Graduation 2019: Salisbury High graduates look to the future
By Shavonne Walker
Eriq Argrett had already quickly shed his cap and gown following Salisbury High School’s graduation on Saturday, but still posed for pictures with his family afterward.
Argrett, who lost his mother when he was about five months old, was surrounded by his surrogate mothers including his boss at Mambo Grill, a former art teacher and his older sister, Niya Kluttz.
Also in the mix were his older brother, Kyre and father, Erik Stevenson.
“It’s amazing. I put three of them through Salisbury High School. He’s the last one. It’s like giving birth,” Stevenson said laughing.
About 205 students walked across the stage at the gymnasium while more watched from inside the auditorium. Typically family and friends would’ve watched the ceremony from the football stadium, but the school, like others around the county, had to make adjustments for the rainy weather.
Argrett will attend Rowan-Cabarrus Community College and later transfer to Catawba College to pursue a degree in engineering.
“It’s a proud feeling because he wasn’t supposed to be here,” said Argrett’s sister, Niya Kluttz.
She said her brother was born premature, “at home on the couch,” his father said.
Kluttz was 10 when she watched her brother being born. She said when their mother died, she stepped into the role of mom.
“I’m happy, excited and will miss being in high school, but I look forward to what’s coming next,”Argrett said.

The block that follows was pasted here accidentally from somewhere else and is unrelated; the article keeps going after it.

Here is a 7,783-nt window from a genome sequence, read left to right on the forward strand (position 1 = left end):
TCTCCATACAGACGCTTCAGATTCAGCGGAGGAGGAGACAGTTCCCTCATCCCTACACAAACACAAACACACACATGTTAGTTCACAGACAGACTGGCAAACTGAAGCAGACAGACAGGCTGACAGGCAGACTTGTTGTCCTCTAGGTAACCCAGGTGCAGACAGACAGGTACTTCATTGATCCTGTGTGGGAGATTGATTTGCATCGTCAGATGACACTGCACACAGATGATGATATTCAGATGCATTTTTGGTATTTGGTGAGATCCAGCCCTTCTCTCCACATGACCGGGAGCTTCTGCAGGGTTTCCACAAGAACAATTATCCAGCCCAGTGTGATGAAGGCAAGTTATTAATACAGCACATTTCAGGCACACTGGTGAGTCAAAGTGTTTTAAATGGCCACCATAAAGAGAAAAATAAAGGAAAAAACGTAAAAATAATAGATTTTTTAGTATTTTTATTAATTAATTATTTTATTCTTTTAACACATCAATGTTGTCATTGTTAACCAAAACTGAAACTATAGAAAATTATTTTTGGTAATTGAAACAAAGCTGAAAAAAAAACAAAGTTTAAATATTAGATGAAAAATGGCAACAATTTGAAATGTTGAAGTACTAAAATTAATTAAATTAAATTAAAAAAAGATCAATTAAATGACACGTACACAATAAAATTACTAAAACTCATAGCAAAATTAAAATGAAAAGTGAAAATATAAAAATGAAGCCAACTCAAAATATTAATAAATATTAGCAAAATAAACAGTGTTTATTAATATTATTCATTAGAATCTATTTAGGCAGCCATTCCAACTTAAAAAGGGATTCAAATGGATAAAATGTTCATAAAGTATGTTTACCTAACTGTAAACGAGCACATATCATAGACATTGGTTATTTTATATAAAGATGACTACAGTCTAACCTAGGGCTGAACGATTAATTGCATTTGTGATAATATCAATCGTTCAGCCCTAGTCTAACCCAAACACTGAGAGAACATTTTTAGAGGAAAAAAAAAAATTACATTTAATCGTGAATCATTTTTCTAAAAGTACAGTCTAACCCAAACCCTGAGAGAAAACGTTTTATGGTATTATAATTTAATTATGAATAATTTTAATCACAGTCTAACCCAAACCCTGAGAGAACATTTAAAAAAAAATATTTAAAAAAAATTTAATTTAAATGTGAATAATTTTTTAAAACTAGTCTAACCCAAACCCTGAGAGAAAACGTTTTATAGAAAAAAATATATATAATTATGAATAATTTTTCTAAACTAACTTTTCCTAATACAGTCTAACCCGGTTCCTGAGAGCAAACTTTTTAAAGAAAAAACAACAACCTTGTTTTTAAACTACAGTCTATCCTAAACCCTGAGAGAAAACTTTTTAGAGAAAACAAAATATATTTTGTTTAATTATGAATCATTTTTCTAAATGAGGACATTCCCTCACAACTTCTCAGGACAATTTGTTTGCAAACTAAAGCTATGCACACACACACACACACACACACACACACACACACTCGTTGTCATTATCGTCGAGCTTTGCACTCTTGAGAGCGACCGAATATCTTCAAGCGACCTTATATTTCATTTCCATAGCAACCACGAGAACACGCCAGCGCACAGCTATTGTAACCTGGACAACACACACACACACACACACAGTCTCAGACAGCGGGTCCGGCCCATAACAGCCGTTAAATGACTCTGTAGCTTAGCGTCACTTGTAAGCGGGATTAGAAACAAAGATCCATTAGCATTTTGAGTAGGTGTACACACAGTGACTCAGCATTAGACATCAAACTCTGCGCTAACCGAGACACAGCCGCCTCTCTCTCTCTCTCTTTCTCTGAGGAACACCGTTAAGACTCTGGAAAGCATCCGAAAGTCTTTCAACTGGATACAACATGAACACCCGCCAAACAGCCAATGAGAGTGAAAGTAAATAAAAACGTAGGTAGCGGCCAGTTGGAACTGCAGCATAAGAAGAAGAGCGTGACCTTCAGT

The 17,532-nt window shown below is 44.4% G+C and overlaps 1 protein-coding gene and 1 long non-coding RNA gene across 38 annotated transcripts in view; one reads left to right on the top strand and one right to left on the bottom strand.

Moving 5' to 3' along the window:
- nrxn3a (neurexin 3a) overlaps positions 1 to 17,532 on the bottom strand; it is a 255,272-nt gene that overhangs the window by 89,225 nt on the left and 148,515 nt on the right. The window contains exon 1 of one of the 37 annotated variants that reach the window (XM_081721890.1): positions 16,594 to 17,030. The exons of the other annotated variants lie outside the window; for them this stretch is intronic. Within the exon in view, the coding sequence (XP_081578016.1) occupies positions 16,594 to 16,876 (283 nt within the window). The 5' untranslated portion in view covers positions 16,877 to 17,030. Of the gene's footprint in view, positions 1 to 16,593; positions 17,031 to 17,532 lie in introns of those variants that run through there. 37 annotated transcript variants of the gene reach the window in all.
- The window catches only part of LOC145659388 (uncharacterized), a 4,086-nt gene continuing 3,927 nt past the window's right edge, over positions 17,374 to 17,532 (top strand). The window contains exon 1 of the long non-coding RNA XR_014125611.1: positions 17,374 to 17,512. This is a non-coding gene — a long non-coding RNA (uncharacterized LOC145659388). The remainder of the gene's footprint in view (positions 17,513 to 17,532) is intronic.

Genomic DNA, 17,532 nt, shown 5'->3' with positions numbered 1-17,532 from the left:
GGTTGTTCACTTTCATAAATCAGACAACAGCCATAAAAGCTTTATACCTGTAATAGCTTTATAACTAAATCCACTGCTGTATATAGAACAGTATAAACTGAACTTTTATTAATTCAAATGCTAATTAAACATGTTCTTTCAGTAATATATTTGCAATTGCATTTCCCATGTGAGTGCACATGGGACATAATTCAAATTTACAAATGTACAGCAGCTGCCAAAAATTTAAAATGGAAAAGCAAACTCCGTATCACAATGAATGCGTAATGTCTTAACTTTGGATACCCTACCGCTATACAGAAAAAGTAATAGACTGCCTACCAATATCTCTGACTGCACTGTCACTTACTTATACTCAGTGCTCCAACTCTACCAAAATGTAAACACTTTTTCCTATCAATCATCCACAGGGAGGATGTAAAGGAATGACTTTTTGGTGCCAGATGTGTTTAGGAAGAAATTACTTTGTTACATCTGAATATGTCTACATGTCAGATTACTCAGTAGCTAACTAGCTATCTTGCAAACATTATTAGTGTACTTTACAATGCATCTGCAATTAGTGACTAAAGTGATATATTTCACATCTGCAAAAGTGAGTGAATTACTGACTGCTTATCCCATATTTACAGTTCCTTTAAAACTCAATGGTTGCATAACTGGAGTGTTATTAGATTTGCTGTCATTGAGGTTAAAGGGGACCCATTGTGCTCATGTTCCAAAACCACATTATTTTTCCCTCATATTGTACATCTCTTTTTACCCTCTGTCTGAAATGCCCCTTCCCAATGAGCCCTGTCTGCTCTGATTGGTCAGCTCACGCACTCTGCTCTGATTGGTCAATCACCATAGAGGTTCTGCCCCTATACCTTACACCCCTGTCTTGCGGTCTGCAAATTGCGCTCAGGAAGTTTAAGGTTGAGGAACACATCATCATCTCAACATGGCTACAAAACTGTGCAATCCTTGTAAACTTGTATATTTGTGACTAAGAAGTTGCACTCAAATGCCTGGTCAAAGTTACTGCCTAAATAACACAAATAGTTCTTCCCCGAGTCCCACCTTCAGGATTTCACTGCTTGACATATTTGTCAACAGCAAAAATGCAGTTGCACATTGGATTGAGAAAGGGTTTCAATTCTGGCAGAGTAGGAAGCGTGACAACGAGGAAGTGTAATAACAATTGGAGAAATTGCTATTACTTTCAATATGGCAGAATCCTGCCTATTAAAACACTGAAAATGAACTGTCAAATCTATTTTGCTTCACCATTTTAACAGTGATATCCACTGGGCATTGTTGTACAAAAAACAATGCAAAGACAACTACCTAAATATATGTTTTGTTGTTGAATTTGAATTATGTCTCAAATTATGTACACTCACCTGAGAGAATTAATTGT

Roxana Henriquez says she’ll attend Lenoir-Rhyne where she will pursue a degree in nursing. She already has summer plans that include working as a CNA at Novant Health Rowan Medical Center.
“I’m excited and nervous for college. But I’m proud of myself and what I’ve accomplished,” Henriquez said.
She spent most of her senior year in school working two jobs at Partners in Learning childcare center and Zaxby’s.
“You just have to keep going,” she said, even if you feel like giving up,” she said.
Valedictorian Ellen Simons spoke to students about creating a solid foundation that they can then build upon and then use that foundation to make an impact on the world.
Salutatorian Olivia Dagenhart asked students to think not about what they wanted to do in five years, but what kind of person they wanted to be in five years.
Tasha Bolar, whose son, Javares Chambers, graduated and will go on to study graphic design, said she was so proud of him, which were sentiments his father, John, also made.
“If you want something and desire a goal, you have to do what you need to do,” Bolar said of her son’s goals.
Carsyn Parrott and her twin brother, Harrison, both plan to attend UNC-Wilmington. Carsyn will seek a degree in psychology and move onto a degree in recreational therapy while Harrison will study sports marketing.
“I enjoyed my time here. I’m just excited to move onto bigger and better things,” Harrison said.
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